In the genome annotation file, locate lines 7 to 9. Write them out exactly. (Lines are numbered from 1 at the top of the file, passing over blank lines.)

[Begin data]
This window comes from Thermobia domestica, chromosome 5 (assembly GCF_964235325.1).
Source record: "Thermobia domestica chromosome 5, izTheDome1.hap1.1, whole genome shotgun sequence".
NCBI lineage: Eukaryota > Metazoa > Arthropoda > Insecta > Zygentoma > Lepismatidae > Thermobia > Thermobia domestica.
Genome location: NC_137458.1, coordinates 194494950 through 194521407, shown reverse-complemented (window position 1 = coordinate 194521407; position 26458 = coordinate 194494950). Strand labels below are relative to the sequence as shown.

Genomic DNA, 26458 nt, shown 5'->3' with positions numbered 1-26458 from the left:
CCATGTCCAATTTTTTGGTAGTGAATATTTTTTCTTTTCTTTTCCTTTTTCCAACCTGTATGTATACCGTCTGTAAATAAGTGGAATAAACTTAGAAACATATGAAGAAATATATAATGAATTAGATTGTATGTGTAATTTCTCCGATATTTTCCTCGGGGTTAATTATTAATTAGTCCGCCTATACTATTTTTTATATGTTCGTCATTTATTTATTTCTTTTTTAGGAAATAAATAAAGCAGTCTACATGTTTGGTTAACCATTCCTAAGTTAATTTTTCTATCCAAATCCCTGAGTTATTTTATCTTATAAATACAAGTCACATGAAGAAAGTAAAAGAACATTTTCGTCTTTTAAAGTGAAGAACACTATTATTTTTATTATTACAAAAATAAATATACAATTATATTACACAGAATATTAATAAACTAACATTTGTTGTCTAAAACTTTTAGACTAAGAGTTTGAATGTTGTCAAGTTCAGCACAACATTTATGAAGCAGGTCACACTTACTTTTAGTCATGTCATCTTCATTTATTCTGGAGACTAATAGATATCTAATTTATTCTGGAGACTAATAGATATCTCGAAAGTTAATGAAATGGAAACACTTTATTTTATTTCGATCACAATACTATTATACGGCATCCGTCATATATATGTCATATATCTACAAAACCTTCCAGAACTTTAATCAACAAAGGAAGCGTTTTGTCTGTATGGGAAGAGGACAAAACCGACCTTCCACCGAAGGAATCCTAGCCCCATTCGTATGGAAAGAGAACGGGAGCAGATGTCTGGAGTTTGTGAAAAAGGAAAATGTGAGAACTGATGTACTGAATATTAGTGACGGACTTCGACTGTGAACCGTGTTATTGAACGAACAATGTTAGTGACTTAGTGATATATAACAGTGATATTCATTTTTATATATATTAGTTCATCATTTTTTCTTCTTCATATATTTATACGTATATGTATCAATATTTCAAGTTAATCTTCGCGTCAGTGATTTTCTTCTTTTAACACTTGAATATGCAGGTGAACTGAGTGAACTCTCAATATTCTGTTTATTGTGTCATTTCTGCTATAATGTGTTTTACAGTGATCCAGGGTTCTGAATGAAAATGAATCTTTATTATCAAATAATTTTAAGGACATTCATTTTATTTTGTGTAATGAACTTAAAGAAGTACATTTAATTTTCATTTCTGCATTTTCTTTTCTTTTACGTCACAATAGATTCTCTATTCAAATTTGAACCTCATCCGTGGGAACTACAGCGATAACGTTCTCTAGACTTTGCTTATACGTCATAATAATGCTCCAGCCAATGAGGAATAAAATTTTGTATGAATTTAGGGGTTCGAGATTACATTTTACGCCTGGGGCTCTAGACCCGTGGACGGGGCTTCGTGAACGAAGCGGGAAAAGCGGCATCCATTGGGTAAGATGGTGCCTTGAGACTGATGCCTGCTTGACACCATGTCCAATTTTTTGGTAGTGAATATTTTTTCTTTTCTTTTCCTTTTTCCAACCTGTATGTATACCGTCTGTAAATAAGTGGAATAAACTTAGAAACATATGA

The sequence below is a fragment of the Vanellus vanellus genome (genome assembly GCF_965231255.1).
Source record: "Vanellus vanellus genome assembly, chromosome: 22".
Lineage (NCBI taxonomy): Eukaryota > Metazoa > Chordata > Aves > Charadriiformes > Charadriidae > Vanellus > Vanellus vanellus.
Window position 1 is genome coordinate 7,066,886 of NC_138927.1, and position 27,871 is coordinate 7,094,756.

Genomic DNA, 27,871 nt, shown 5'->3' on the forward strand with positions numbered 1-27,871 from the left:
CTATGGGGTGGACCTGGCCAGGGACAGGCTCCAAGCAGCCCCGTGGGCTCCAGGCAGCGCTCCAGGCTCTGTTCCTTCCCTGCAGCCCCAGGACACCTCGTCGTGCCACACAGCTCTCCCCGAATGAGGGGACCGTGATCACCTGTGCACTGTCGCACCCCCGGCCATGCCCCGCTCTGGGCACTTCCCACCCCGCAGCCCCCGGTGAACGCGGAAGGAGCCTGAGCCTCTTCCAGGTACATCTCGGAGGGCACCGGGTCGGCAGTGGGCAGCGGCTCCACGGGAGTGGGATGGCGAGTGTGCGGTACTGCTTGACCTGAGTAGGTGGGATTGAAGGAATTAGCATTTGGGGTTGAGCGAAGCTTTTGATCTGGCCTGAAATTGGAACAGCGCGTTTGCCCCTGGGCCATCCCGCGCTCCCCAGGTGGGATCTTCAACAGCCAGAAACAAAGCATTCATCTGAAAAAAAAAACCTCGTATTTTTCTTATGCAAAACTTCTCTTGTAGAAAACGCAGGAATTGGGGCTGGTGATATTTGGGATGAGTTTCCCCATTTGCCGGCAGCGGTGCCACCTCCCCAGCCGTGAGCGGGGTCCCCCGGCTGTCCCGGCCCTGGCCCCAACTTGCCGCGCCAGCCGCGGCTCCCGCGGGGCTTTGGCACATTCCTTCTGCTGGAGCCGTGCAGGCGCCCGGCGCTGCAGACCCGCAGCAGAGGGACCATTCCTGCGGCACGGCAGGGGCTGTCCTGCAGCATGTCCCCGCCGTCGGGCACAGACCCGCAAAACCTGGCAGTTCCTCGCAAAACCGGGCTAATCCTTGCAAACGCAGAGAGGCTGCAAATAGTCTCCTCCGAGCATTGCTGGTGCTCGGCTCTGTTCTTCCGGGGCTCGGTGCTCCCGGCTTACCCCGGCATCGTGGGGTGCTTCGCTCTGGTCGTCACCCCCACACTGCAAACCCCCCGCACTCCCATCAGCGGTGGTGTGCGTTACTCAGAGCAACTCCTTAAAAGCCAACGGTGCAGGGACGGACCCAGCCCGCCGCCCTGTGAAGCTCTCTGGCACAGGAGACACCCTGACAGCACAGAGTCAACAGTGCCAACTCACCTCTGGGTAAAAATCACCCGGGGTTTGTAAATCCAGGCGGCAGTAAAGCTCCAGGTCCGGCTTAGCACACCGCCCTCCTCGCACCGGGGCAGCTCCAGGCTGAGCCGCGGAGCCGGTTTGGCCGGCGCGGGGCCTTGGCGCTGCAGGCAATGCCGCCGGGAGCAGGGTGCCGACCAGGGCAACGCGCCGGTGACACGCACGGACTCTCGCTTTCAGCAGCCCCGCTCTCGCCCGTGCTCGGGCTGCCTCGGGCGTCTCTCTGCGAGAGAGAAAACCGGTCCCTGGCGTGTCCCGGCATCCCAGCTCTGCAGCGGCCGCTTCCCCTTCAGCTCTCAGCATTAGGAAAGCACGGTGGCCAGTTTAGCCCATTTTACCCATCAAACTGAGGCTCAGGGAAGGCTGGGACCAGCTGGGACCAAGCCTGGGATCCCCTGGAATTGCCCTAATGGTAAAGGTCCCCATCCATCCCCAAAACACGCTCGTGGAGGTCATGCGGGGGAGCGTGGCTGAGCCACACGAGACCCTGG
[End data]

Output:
The sequence below is a fragment of the Vanellus vanellus genome (genome assembly GCF_965231255.1).
Source record: "Vanellus vanellus genome assembly, chromosome: 22".
Lineage (NCBI taxonomy): Eukaryota > Metazoa > Chordata > Aves > Charadriiformes > Charadriidae > Vanellus > Vanellus vanellus.